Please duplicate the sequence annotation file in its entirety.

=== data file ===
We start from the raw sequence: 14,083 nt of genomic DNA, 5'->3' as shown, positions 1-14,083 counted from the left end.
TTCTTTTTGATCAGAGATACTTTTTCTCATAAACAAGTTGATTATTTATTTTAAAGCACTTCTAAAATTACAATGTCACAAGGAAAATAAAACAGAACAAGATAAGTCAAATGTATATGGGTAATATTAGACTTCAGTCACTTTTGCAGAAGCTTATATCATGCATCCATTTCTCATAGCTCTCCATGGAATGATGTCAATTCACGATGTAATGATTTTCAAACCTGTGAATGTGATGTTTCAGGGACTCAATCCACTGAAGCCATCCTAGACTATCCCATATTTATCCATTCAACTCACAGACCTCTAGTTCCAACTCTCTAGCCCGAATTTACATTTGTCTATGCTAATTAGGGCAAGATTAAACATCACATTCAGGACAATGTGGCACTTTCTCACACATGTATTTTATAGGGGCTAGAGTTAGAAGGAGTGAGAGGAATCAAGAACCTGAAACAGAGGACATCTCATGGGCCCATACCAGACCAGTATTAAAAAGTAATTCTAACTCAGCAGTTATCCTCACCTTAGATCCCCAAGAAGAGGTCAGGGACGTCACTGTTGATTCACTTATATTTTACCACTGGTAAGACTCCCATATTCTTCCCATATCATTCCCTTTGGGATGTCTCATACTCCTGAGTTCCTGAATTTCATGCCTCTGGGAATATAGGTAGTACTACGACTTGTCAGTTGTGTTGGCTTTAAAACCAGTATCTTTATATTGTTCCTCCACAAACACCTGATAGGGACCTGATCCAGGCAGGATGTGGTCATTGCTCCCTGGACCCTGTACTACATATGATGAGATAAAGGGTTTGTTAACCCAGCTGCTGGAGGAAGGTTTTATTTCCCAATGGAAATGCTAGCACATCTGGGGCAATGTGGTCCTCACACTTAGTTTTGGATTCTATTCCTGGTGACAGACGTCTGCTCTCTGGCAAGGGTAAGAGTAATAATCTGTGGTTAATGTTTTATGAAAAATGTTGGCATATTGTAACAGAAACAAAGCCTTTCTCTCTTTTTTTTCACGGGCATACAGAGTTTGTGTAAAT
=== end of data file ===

We start from the raw sequence: 14,083 nt of genomic DNA, 5'->3' as shown, positions 1-14,083 counted from the left end.
TTCTTTTTGATCAGAGATACTTTTTCTCATAAACAAGTTGATTATTTATTTTAAAGCACTTCTAAAATTACAATGTCACAAGGAAAATAAAACAGAACAAGATAAGTCAAATGTATATGGGTAATATTAGACTTCAGTCACTTTTGCAGAAGCTTATATCATGCATCCATTTCTCATAGCTCTCCATGGAATGATGTCAATTCACGATGTAATGATTTTCAAACCTGTGAATGTGATGTTTCAGGGACTCAATCCACTGAAGCCATCCTAGACTATCCCATATTTATCCATTCAACTCACAGACCTCTAGTTCCAACTCTCTAGCCCGAATTTACATTTGTCTATGCTAATTAGGGCAAGATTAAACATCACATTCAGGACAATGTGGCACTTTCTCACACATGTATTTTATAGGGGCTAGAGTTAGAAGGAGTGAGAGGAATCAAGAACCTGAAACAGAGGACATCTCATGGGCCCATACCAGACCAGTATTAAAAAGTAATTCTAACTCAGCAGTTATCCTCACCTTAGATCCCCAAGAAGAGGTCAGGGACGTCACTGTTGATTCACTTATATTTTACCACTGGTAAGACTCCCATATTCTTCCCATATCATTCCCTTTGGGATGTCTCATACTCCTGAGTTCCTGAATTTCATGCCTCTGGGAATATAGGTAGTACTACGACTTGTCAGTTGTGTTGGCTTTAAAACCAGTATCTTTATATTGTTCCTCCACAAACACCTGATAGGGACCTGATCCAGGCAGGATGTGGTCATTGCTCCCTGGACCCTGTACTACATATGATGAGATAAAGGGTTTGTTAACCCAGCTGCTGGAGGAAGGTTTTATTTCCCAATGGAAATGCTAGCACATCTGGGGCAATGTGGTCCTCACACTTAGTTTTGGATTCTATTCCTGGTGACAGACGTCTGCTCTCTGGCAAGGGTAAGAGTAATAATCTGTGGTTAATGTTTTATGAAAAATGTTGGCATATTGTAACAGAAACAAAGCCTTTCTCTCTTTTTTTTCACGGGCATACAGAGTTTGTGTAAAT